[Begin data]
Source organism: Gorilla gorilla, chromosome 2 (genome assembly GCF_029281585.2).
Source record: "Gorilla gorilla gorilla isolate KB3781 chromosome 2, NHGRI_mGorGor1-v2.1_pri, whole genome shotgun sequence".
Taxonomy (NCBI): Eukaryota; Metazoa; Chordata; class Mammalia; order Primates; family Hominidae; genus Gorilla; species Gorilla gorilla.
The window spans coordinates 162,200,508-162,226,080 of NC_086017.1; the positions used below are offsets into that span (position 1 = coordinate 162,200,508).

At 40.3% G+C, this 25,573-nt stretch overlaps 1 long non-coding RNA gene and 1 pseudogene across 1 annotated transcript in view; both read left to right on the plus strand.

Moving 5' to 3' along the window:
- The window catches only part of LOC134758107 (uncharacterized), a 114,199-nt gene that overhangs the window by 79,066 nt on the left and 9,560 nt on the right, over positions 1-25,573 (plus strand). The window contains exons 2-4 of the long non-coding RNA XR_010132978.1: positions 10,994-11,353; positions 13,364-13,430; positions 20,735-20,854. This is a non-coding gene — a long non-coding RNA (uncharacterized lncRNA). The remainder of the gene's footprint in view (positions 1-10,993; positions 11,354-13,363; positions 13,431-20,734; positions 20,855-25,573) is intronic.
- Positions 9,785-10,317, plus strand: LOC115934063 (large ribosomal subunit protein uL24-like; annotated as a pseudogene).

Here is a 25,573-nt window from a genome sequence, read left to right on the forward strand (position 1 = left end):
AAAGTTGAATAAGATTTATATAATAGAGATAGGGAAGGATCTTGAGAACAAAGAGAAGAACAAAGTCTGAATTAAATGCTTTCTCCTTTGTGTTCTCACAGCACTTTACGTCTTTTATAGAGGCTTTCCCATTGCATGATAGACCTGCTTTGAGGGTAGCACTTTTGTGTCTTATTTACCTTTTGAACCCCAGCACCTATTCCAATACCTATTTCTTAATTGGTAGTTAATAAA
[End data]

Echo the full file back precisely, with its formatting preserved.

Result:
Source organism: Gorilla gorilla, chromosome 2 (genome assembly GCF_029281585.2).
Source record: "Gorilla gorilla gorilla isolate KB3781 chromosome 2, NHGRI_mGorGor1-v2.1_pri, whole genome shotgun sequence".
Taxonomy (NCBI): Eukaryota; Metazoa; Chordata; class Mammalia; order Primates; family Hominidae; genus Gorilla; species Gorilla gorilla.
The window spans coordinates 162,200,508-162,226,080 of NC_086017.1; the positions used below are offsets into that span (position 1 = coordinate 162,200,508).

At 40.3% G+C, this 25,573-nt stretch overlaps 1 long non-coding RNA gene and 1 pseudogene across 1 annotated transcript in view; both read left to right on the plus strand.

Moving 5' to 3' along the window:
- The window catches only part of LOC134758107 (uncharacterized), a 114,199-nt gene that overhangs the window by 79,066 nt on the left and 9,560 nt on the right, over positions 1-25,573 (plus strand). The window contains exons 2-4 of the long non-coding RNA XR_010132978.1: positions 10,994-11,353; positions 13,364-13,430; positions 20,735-20,854. This is a non-coding gene — a long non-coding RNA (uncharacterized lncRNA). The remainder of the gene's footprint in view (positions 1-10,993; positions 11,354-13,363; positions 13,431-20,734; positions 20,855-25,573) is intronic.
- Positions 9,785-10,317, plus strand: LOC115934063 (large ribosomal subunit protein uL24-like; annotated as a pseudogene).

Here is a 25,573-nt window from a genome sequence, read left to right on the forward strand (position 1 = left end):
AAAGTTGAATAAGATTTATATAATAGAGATAGGGAAGGATCTTGAGAACAAAGAGAAGAACAAAGTCTGAATTAAATGCTTTCTCCTTTGTGTTCTCACAGCACTTTACGTCTTTTATAGAGGCTTTCCCATTGCATGATAGACCTGCTTTGAGGGTAGCACTTTTGTGTCTTATTTACCTTTTGAACCCCAGCACCTATTCCAATACCTATTTCTTAATTGGTAGTTAATAAA